The two entities experiences different childhoods that would later manifest in their beings. They lead different lives as a result. Victor was born of a human mother and father, led a normal life in his society and experienced love from the people around him. However, his character is monstrous as he never even had the courtesy of reciprocating the love that the people around him gave him. Victor had the opportunity to go to school and even made it to become scientist (Arkroyd 93).
However, in his life, this moral treatment he gets does not reflect in his character. He would then later use his skills to harm the society. Victor has caring parents who ensured that he led a good and happy life. In fact, he is considered as a ‘gift’ following the fact that his maternal grandfather died just a two years from his birth. His circumstances of life completely differ with that of his creation. He never faced any form of rejection at his first encounter with air-breathing human beings. He was loved as a human at his birth. Ironically, his character never had the kindness or humility to accept the love he was given (Lunsford 56).
Victor is lucky, every time he loses anything in life, he finds replacements. At some point of his life when things started to fall apart, he met Elizabeth; a lady who filled all the gaps by loving him wholly. His mother had just died, and Elizabeth had appeared in his life to mend the gap. She becomes so drawn to him, and his mother is convinced that their relationship would one day end in a marriage (Arkroyd 90). However, Victor with his monstrous nature treats her badly. He treats her like an object of love other than as a human being.
In the contrary, Victor Frankenstein creation had the most absurd, sad and horrible or inhuman treatment at his first encounter with humans. Unlike victor, he was rejected at an instance of his appearance; by his creator (Lunsford 34). He was never born of living parents, but of an experiment conducted by his creator, Dr. Victor Frankenstein! When the doctor realized the nature and appearance of his creation, he was convinced that he had created something that was far from being a human being. However, Frankenstein’s creation exhibits feelings and emotions that every human being have. He shows mercy and offers help, and even at the demise of Victor, he sheds tears and shows sorrow (Shelly & Wolfson 72).
The creature Victor created suffers because of the faults of his own master. Throughout childhood, he is rejected by the society. He looks strange as Victor had created him in an experiment of creating a human being. Under all the maltreatments he gets from the society, and his master, he maintains humility and controls his anger like a rational human would. He could not attend school and lead a normal life as any human would, and because he is rejected by his master as well, he lives outside like an animal (Lunsford 64). These are the circumstances of his life that would later compel him to behave violently to Victor and whomever he cared about just like any human would.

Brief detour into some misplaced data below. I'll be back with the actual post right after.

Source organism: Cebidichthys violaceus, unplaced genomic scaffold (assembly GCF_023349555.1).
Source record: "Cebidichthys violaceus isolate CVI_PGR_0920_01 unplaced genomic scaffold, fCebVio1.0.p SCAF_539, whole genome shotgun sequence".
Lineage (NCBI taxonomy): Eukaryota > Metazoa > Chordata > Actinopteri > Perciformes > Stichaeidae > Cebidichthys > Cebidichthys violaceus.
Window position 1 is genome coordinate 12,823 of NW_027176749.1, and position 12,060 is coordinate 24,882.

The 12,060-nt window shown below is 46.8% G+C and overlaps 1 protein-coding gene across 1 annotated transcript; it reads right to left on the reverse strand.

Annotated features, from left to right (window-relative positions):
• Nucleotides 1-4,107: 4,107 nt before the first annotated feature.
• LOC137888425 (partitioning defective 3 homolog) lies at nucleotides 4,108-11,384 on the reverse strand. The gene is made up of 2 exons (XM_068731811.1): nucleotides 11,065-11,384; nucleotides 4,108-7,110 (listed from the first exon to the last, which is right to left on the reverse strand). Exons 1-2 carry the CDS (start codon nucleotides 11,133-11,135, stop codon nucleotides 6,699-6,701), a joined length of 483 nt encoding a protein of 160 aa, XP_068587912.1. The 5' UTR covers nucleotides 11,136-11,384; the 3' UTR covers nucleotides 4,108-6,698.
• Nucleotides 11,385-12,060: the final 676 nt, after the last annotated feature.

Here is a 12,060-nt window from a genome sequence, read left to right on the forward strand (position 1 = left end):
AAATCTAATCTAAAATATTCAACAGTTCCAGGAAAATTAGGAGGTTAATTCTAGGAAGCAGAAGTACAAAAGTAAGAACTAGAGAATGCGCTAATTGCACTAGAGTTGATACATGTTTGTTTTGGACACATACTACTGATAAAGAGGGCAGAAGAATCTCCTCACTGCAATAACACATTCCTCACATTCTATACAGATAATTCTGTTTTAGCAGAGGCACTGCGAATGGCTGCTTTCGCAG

In the book, the creature has been misunderstood to be the monster by the society ever since childhood. Victor’s creature however has shown some sense of compassion and care. It is a creature of great morality and only started reacting to the circumstances that the society subject him through. His looks frighten the society and they start to see him as a monster just because of how he appears. His skin is yellow and covered with patterns of arteries and muscles, lustrous dark hair and pearly white teeth, watery eyes and straight black lips (Shelley & Wolfson 60). The society was, therefore, quick to judge the creature before looking into the true nature of his character.
Victor is the true monster in the society like he had shown in his character ever since childhood. As depicted in the book, he exhibits all the characteristics of a monster as the society would describe. He is obsessed with being like God since his mother’s death and because of the scientific knowledge he has, he decides to create a human with selfish motives of gaining recognition. He speaks proudly of himself in a very unnatural way claiming to be able of restoring life where death has claimed a place; he even says that his new creature would adore and bless him as his creator (Shelley & Wolfson 52). He obliviously does not recognize the consequences that would arise due to his actions, and when the creature did not appear in the form he expected and comes out in an animated form, he rejects the creature instantly; and this is what induced the road to his creature’s suffering and his death (Shelley & Wolfson 67).
Victor and his creation grew up to be of different personalities just as their childhood experiences. The creature was rejected and victor was accepted; the creature needed love, Victor Frankenstein had love in abundance. In the end, they both had to suffer the implications of Frankenstein pride and wickedness.
Ackroyd, Peter. The casebook of Victor Frankenstein: a novel. New York: Nan A. Talese, 2008. Print.
Lunsford, Lars. “The Devaluing of Life in Shelleys FRANKENSTEIN.”
The Explicator. Vol. 68. Literary Reference Center. 2001. Print.
Shelley, Mary Wollstonecraft, and Susan J. Wolfson. Mary Wollstonecraft Shelleys Frankenstein, or, The modern Prometheus. New York: Longman, 2003. Print.